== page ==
Jews were also subjected to brutal persecution on Ukrainian territory controlled by Romanian authorities. Thousands were transported to camps in Transnistria, where large numbers of them perished due to the gruelling work and the prevailing dramatic conditions. Romanian nationalist and politician, Trajan Popovici, was mayor of Czernovitz in 1941. He endeavoured to protect the city's Jewish residents from deportations and tried to prevent a ghetto from being created. He managed to save 20,000 individuals from being deported, arguing that  they were essential to the proper functioning of the city's economy. Popovici distributed documents which enabled even those without appropriate qualifications to stay in Czernovitz. Because of his activities, in the spring of 1942, he was dismissed from his position and sent to Bucharest. He died in 1946. In 1969, he was posthumously honoured with the title of Righteous Among the Nations.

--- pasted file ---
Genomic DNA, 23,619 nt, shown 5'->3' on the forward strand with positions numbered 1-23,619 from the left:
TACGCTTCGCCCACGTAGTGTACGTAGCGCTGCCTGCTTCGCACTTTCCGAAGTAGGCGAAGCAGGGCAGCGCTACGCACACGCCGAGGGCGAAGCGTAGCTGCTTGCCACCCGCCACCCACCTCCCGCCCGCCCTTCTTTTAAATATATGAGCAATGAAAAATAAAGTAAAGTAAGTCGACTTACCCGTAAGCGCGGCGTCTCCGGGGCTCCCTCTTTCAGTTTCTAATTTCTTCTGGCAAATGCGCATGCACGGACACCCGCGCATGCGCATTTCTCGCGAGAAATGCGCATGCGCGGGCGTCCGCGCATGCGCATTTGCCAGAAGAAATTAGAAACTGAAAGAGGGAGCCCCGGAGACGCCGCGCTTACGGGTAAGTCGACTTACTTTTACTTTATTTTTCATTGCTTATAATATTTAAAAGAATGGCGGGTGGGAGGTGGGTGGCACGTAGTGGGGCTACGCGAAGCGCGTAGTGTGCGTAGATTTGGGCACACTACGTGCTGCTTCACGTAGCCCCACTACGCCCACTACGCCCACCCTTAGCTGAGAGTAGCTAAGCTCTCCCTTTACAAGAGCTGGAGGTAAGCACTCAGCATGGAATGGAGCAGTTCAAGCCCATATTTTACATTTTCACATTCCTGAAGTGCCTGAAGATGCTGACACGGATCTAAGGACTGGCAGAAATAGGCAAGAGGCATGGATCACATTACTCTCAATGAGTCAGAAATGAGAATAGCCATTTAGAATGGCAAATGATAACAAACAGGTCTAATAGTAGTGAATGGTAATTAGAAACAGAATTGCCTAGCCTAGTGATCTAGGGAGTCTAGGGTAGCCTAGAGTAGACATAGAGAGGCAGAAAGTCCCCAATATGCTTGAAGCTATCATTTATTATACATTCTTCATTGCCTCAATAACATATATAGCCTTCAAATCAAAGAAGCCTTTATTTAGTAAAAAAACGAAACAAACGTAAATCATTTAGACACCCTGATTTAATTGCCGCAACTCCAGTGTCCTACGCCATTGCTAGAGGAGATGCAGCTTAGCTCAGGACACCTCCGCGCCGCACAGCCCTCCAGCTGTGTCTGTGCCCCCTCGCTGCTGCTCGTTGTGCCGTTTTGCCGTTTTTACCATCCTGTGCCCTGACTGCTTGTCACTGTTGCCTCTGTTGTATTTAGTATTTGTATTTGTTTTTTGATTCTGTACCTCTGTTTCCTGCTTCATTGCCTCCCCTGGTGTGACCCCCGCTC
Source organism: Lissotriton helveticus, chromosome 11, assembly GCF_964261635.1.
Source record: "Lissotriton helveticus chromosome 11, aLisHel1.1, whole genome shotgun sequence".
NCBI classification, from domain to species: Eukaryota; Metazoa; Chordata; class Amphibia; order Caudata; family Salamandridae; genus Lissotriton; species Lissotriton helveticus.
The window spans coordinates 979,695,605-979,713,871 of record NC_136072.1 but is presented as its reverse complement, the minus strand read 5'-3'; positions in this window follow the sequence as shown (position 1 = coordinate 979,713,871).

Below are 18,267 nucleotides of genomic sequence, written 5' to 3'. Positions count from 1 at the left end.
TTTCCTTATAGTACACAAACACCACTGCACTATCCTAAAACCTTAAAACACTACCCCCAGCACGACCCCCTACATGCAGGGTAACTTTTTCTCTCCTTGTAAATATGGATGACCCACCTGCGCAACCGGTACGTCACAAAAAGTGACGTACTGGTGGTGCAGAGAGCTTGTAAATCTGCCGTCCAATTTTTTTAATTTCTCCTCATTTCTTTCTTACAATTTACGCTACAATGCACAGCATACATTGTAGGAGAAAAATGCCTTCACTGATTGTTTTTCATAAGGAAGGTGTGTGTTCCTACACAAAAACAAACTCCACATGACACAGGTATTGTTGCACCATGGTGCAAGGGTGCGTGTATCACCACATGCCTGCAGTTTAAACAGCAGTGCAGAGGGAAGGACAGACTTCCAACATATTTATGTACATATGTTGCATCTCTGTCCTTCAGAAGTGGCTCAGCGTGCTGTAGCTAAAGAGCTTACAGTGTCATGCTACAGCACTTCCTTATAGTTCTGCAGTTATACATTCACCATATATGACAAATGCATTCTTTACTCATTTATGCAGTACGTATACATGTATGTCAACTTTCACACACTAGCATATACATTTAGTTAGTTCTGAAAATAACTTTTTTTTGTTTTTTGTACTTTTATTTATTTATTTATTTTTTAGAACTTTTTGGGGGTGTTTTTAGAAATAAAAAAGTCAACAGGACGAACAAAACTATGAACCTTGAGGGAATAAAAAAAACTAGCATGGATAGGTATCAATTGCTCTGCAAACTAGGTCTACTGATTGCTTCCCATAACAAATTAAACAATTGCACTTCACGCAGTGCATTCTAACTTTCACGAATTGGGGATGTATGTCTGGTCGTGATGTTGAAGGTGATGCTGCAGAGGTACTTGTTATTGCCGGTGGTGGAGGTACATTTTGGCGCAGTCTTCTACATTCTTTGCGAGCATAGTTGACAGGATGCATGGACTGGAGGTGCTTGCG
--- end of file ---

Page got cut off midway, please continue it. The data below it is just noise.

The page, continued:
Individual Assistance

However, as a rule, help was the result of individual decisions, taken on the spur of the moment, in the face a deadly threat. Many of the rescuers were, before the War, somehow connected with Jews, either privately or professionally. Help was, therefore, often extended to friends, co-workers, past clients or patients, friends from school or neighbours. More often than not, the decision to provide help was taken in secret from family and against the prevailing social opinion.